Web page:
This was the week when we were reminded of the old tradering adage, that the first market reaction is often wrong.
There really is no convincing explanation for the original price action. We can suggest technically-driven robots were responsible, or that with quarter-end book-squaring over, new bear positions were opened at the earliest opportunity. We can also note that Tuesday, the day the Commitment of Traders’ report is made up, is often a bad day for precious metals. Or there is another alternative reason: the Chinese are on holiday this week so their buyers are absent. Perhaps all these factors worked together.
The important point to note is that while markets generally were turbulent precious metals have broadly held their ground. And whatever games are played in the paper markets, underlying physical demand from Asian markets remains strong. Look for example at Chinese weekly demand, shown in the chart of Shanghai Gold Exchange deliveries, through which all officially imported bullion is delivered.
The weekly average delivery this year has been 43.87 tonnes, matching global mine supply ex-China which averages 44 tonnes per week. Add in Hong Kong, and the rest of the world has to sell down its gold holdings just to supply China’s private sector demand. This does not include unrecorded demand from the mega-rich buying directly in foreign markets. Furthermore, this week China announced it would liberate the market further, granting more dealers licences to import and export gold, leading to yet more potential demand.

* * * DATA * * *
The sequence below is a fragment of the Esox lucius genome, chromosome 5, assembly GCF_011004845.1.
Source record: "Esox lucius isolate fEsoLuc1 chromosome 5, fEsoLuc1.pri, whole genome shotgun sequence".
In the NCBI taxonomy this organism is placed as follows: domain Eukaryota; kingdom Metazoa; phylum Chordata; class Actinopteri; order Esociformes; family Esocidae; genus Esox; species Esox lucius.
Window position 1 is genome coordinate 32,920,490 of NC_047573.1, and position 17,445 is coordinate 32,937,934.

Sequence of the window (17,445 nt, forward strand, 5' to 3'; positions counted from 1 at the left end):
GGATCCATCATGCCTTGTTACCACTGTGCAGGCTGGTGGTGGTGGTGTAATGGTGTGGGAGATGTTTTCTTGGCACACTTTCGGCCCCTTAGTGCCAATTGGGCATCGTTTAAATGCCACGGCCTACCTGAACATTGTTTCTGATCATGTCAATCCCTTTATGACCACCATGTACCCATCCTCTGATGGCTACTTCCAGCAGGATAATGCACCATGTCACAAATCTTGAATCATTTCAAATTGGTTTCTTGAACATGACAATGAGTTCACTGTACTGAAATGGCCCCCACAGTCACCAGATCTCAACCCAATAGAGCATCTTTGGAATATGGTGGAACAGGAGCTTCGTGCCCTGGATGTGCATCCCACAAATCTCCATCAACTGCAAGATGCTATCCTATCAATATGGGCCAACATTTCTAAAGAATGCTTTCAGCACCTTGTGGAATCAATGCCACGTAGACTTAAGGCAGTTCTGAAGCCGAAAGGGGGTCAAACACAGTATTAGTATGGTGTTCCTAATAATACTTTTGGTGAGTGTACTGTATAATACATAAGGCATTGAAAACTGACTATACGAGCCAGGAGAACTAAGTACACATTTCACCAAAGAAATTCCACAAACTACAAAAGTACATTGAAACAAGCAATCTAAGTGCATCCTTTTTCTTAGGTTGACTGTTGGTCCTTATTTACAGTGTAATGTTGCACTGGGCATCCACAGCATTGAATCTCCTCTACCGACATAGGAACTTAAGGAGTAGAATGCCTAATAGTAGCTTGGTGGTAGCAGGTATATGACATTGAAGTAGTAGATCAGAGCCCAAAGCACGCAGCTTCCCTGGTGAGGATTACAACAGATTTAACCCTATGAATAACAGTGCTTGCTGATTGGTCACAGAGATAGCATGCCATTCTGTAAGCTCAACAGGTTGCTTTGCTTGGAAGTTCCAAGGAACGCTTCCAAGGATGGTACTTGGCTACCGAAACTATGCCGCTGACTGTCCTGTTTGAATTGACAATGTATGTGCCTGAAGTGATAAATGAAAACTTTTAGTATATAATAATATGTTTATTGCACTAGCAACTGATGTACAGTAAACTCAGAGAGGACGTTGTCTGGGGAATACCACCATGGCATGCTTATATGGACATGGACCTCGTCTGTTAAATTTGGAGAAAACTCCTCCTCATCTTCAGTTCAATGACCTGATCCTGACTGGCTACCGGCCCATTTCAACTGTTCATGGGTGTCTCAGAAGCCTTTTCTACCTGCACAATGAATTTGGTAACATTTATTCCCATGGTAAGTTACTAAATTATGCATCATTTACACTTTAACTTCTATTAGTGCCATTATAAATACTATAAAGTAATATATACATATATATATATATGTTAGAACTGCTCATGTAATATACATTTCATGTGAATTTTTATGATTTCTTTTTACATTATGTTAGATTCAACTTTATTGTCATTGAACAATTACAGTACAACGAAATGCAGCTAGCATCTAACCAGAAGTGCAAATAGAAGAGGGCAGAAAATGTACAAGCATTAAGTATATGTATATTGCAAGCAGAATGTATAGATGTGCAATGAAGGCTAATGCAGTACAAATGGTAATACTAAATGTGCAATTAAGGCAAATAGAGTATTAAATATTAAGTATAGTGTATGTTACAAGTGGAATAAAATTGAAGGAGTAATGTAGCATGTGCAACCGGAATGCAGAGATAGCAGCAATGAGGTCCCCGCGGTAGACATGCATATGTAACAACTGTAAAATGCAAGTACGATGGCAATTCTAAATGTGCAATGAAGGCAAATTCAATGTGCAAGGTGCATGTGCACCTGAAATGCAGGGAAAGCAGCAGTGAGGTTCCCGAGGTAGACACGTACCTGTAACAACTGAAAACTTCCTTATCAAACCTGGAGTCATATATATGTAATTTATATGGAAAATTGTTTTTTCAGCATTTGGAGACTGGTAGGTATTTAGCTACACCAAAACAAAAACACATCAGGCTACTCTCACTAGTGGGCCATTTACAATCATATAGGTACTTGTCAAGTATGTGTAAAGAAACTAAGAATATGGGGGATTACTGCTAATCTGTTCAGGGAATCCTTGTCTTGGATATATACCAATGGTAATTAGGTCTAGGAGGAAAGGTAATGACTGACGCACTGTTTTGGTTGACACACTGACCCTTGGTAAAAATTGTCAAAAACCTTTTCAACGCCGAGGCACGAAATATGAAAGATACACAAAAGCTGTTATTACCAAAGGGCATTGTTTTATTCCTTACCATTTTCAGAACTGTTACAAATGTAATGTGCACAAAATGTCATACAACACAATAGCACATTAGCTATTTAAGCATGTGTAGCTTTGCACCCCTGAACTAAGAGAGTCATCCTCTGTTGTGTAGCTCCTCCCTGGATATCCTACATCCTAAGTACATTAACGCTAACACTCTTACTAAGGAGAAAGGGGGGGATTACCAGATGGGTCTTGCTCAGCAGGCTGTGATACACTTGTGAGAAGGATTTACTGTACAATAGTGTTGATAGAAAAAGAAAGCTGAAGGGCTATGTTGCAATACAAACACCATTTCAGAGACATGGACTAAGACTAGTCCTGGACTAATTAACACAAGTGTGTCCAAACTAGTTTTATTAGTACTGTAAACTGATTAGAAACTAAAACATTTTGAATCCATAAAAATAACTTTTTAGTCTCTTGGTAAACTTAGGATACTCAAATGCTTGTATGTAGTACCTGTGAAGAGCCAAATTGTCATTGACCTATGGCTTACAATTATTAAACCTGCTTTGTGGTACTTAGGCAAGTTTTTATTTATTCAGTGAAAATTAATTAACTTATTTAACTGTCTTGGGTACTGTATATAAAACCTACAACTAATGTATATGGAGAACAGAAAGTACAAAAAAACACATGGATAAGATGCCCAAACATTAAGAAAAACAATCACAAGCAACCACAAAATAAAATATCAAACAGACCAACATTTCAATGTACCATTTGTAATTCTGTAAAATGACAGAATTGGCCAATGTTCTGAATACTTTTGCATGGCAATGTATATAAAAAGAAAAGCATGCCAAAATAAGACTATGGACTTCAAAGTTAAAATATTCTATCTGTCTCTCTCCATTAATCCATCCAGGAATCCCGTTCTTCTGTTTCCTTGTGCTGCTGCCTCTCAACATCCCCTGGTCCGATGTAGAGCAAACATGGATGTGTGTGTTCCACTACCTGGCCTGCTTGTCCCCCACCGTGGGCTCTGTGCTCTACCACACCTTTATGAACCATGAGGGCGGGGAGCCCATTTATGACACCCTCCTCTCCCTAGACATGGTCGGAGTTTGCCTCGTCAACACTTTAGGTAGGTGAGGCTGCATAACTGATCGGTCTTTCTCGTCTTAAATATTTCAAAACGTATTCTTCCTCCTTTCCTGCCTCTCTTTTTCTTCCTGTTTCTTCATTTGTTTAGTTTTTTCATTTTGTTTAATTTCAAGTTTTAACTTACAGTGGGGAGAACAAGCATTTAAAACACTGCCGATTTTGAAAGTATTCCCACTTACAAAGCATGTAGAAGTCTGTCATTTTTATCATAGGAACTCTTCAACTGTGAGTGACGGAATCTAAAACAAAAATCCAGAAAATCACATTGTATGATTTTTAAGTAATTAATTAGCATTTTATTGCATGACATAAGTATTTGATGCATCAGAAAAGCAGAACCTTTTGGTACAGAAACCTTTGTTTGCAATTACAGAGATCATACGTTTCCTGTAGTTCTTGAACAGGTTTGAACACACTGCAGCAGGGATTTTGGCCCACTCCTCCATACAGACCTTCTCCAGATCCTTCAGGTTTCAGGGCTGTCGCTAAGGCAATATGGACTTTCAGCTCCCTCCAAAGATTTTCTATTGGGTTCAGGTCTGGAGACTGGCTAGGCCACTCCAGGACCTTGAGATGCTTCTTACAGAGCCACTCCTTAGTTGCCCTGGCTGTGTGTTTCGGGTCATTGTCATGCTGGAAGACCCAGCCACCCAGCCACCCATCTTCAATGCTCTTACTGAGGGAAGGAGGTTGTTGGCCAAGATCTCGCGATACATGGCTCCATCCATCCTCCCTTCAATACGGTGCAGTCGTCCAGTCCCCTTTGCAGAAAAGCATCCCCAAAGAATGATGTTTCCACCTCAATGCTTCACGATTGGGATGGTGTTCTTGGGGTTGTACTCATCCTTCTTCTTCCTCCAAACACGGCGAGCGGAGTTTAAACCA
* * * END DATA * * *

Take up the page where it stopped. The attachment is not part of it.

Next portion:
This is ignored by capital markets in the West, which are dominated by speculators pursuing very short-term objectives, and who appear to have lost sight of how cheap gold has become priced in ever-inflating quantities of dollars. But when this happens, markets eventually correct the anomaly – always. Meanwhile the short-termists will point to overhead supply for gold at $1330-50 that needs to be cleared before a bullish case can be considered.
There is likely to be increasing concern over the US Government’s budgetary impasse, which is expected to lead to a potential default in two weeks’ time if not resolved. The assumption is that the problem will be resolved, because the stakes are too high for it not to be. However, that will not stop tensions rising so long as a resolution has not been agreed.
Otherwise next week looks reasonably quiet for statistics, and so long as the US Government shut-down lasts, many US statistics listed here might not be announced.
Monday: Japan: Leading Indicator, Current Account. US: Consumer Credit.
Tuesday: US: Trade Balance.
Wednesday: UK: Industrial Production, Manufacturing Production, Trade Balance. US: Wholesale Inventories, FOMC minutes released. Japan: Bank Lending Data, Key Machinery Orders.
Thursday: Japan: Consumer Confidence. UK: BSA Mortgage Statistics, BoE Monetary Policy Statement, Base Rate. US: Initial Claims. Japan, M2 Money Supply.
Friday: US: PPI, Retail Sales, Business Inventories.